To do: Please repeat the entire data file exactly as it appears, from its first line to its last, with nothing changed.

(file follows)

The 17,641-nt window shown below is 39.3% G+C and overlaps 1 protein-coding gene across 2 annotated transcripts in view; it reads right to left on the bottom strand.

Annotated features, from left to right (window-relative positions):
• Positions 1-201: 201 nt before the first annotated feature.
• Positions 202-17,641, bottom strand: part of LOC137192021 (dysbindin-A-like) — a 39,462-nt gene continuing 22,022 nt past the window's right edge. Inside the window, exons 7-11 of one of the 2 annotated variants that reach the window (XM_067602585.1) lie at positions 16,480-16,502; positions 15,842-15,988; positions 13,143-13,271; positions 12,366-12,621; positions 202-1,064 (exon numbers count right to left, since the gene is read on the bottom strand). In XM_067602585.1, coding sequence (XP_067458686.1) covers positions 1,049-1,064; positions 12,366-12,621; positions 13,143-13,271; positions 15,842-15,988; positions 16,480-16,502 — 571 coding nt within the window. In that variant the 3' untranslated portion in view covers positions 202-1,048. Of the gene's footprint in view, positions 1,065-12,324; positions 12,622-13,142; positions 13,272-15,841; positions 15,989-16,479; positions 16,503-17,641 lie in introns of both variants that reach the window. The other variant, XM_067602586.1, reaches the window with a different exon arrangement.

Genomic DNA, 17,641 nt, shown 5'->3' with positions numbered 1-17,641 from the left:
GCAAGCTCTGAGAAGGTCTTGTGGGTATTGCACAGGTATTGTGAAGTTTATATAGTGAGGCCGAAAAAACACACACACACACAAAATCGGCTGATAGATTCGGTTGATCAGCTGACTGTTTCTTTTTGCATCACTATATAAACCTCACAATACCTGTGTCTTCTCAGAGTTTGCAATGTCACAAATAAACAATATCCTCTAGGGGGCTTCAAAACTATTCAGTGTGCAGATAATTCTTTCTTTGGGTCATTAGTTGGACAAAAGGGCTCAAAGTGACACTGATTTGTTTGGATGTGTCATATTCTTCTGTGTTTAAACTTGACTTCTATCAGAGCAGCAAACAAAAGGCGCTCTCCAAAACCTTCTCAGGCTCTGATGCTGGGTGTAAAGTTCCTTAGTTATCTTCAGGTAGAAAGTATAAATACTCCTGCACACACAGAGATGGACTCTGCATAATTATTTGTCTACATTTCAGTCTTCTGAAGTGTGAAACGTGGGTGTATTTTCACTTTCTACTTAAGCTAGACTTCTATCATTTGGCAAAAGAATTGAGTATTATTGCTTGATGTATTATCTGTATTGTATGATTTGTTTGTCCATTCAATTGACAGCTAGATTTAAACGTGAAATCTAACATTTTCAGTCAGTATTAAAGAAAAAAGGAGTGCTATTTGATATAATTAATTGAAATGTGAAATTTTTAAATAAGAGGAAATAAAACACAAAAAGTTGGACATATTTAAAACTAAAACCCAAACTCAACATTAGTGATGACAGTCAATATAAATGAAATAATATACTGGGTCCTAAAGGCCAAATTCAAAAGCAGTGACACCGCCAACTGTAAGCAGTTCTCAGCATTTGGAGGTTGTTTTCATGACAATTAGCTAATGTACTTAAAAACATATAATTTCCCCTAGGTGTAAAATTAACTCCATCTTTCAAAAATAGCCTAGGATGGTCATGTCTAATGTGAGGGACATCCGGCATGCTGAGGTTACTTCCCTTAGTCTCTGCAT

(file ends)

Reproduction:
The 17,641-nt window shown below is 39.3% G+C and overlaps 1 protein-coding gene across 2 annotated transcripts in view; it reads right to left on the bottom strand.

Annotated features, from left to right (window-relative positions):
• Positions 1-201: 201 nt before the first annotated feature.
• Positions 202-17,641, bottom strand: part of LOC137192021 (dysbindin-A-like) — a 39,462-nt gene continuing 22,022 nt past the window's right edge. Inside the window, exons 7-11 of one of the 2 annotated variants that reach the window (XM_067602585.1) lie at positions 16,480-16,502; positions 15,842-15,988; positions 13,143-13,271; positions 12,366-12,621; positions 202-1,064 (exon numbers count right to left, since the gene is read on the bottom strand). In XM_067602585.1, coding sequence (XP_067458686.1) covers positions 1,049-1,064; positions 12,366-12,621; positions 13,143-13,271; positions 15,842-15,988; positions 16,480-16,502 — 571 coding nt within the window. In that variant the 3' untranslated portion in view covers positions 202-1,048. Of the gene's footprint in view, positions 1,065-12,324; positions 12,622-13,142; positions 13,272-15,841; positions 15,989-16,479; positions 16,503-17,641 lie in introns of both variants that reach the window. The other variant, XM_067602586.1, reaches the window with a different exon arrangement.

Genomic DNA, 17,641 nt, shown 5'->3' with positions numbered 1-17,641 from the left:
GCAAGCTCTGAGAAGGTCTTGTGGGTATTGCACAGGTATTGTGAAGTTTATATAGTGAGGCCGAAAAAACACACACACACACAAAATCGGCTGATAGATTCGGTTGATCAGCTGACTGTTTCTTTTTGCATCACTATATAAACCTCACAATACCTGTGTCTTCTCAGAGTTTGCAATGTCACAAATAAACAATATCCTCTAGGGGGCTTCAAAACTATTCAGTGTGCAGATAATTCTTTCTTTGGGTCATTAGTTGGACAAAAGGGCTCAAAGTGACACTGATTTGTTTGGATGTGTCATATTCTTCTGTGTTTAAACTTGACTTCTATCAGAGCAGCAAACAAAAGGCGCTCTCCAAAACCTTCTCAGGCTCTGATGCTGGGTGTAAAGTTCCTTAGTTATCTTCAGGTAGAAAGTATAAATACTCCTGCACACACAGAGATGGACTCTGCATAATTATTTGTCTACATTTCAGTCTTCTGAAGTGTGAAACGTGGGTGTATTTTCACTTTCTACTTAAGCTAGACTTCTATCATTTGGCAAAAGAATTGAGTATTATTGCTTGATGTATTATCTGTATTGTATGATTTGTTTGTCCATTCAATTGACAGCTAGATTTAAACGTGAAATCTAACATTTTCAGTCAGTATTAAAGAAAAAAGGAGTGCTATTTGATATAATTAATTGAAATGTGAAATTTTTAAATAAGAGGAAATAAAACACAAAAAGTTGGACATATTTAAAACTAAAACCCAAACTCAACATTAGTGATGACAGTCAATATAAATGAAATAATATACTGGGTCCTAAAGGCCAAATTCAAAAGCAGTGACACCGCCAACTGTAAGCAGTTCTCAGCATTTGGAGGTTGTTTTCATGACAATTAGCTAATGTACTTAAAAACATATAATTTCCCCTAGGTGTAAAATTAACTCCATCTTTCAAAAATAGCCTAGGATGGTCATGTCTAATGTGAGGGACATCCGGCATGCTGAGGTTACTTCCCTTAGTCTCTGCAT